Action Story: Cleo Diko family frustrated with delay in receiving remains

By Kaylynn Palm

It’s been a painful few weeks for the family of 25-year-old Cleo Diko, whose decomposed body was found under a bed in Mandalay in Cape Town. After paying for private DNA testing to confirm her identity, the state is now delaying the release of her remains to the family.

On 27 January 2023, police discovered the body of Cleo Diko, who had been missing since October 2022. Her decomposed body was found hidden under a bed, covered with cement and tiles and with a rope around the neck.

The police have arrested a man in connection with the murder, and he appeared in the Mitchells Plain Magistrate’s Court earlier this month.

Watch Cleo’s family member Philip Cekiso explain their frustration here

Cleo’s mother, Linda, said she is still in shock since hearing the news about her daughter. She told Action Society that her daughter was very outgoing and enjoyed spending time with her friends. “Cleo would always go out or sleep over at family or friends but always returned home,” she said.

Miss Diko said she found out her daughter had been raped around Monwabisi beach in the first week of October last year. She could see that it had affected her. “She opened a case of rape. Around a week later, she told me she was going to church on Sunday but didn’t return after the service. She came home the next day with her friend explaining why she hadn’t returned the previous day. I left, and when I came back, she was gone, and that was the last time we saw her.

“We didn’t think much of it when Cleo left because she normally slept over at her boyfriend’s or friend’s for weeks and would come back and tell us where she was and what she was doing. So we thought that she might have needed some space considering what happened,” she said.

Miss Diko said November had passed, and she had become a bit worried and started asking around. “Cleo doesn’t have a phone, so it is not like I can call her. December came around, and we still hadn’t heard from her, so I kept asking people she knew for information. Finally, someone mentioned something about her baby’s father, and I thought she was with him,” she said.

Miss Diko said it was out of character when her daughter didn’t come home for Christmas. She had a strange feeling after one of Cleo’s friends came to the house one night. “The girl had a few drinks in, I could see, but there was something strange about her behaviour. My heart was beating so fast, I came inside and even told my family something was off,” she said.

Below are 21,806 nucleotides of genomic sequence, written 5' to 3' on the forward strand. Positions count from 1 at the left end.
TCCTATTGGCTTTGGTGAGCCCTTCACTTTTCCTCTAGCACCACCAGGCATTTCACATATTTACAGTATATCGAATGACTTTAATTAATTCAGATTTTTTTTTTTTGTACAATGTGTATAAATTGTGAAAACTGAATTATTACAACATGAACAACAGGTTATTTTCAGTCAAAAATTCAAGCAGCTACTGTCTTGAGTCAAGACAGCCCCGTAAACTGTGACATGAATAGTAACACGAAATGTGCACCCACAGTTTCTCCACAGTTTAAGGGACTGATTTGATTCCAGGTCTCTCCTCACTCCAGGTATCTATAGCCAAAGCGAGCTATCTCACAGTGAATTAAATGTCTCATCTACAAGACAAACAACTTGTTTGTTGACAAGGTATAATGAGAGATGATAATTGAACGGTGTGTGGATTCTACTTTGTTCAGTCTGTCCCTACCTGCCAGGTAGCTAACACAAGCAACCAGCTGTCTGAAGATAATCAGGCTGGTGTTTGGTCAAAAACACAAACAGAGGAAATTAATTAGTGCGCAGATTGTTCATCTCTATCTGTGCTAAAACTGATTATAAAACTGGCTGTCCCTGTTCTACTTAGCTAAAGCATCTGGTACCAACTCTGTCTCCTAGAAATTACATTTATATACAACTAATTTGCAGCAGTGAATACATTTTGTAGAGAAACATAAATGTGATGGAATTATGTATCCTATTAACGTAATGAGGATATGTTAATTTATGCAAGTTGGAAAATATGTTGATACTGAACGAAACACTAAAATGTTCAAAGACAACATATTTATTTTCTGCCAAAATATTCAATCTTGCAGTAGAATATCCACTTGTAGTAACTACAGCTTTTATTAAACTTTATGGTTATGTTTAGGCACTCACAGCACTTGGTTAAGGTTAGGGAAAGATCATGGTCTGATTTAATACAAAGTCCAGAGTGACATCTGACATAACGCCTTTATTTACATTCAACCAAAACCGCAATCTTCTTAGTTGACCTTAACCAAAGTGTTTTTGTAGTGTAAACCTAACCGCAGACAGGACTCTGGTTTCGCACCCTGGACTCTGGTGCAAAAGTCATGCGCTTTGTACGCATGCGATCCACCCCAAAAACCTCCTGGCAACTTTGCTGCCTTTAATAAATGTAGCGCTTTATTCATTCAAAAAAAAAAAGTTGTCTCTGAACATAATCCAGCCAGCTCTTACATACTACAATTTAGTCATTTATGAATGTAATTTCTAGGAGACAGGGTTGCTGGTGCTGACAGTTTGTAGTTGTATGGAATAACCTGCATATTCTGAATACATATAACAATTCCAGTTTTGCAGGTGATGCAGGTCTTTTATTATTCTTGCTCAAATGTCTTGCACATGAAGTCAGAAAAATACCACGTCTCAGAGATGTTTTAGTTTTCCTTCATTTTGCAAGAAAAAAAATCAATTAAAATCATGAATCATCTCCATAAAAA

The family became more worried and continued to ask around. She said the information they received turned out false. However, in their search, they heard about a man seen with Cleo and tried to follow the leads. During that time, the police received a call from a woman who told them about blood-stained blankets and pillows she had come across while cleaning the separate entrance where her son stayed. The man was arrested in connection with Cleo’s disappearance.

“After Cleo’s body was found, we were told that a DNA test needs to be done, and they said it will take a while; however, if you do it privately, it will be quicker. So, we went for the private option, which cost us R1 500, and we received the results quickly. But, they said another test has to be done to determine what kind of object was used to kill her, which will take weeks if not months,” she said.

Miss Diko and her family enquired when they would receive the remains but were told it won’t happen soon. “We called around and even went to the Western Cape Health Department, who indicated it could take up to a year. We cannot believe it will take this long. We keep asking why and what the reason is,” she said.

Phillip Cekiso, a family member, said the family wants Cleo to have a decent funeral but cannot do so without her remains. “It is frustrating that we are not getting proper feedback; her mother is traumatised, grieving, and getting sick. So we must deal with this process and her daughter’s death. It is not right; we just want an indication of when Cleo’s remains will return to the family,” he said.

Action Society has received a mandate from the family and will look into the matter.

Meanwhile, the case is back in court on 23 March 2023.

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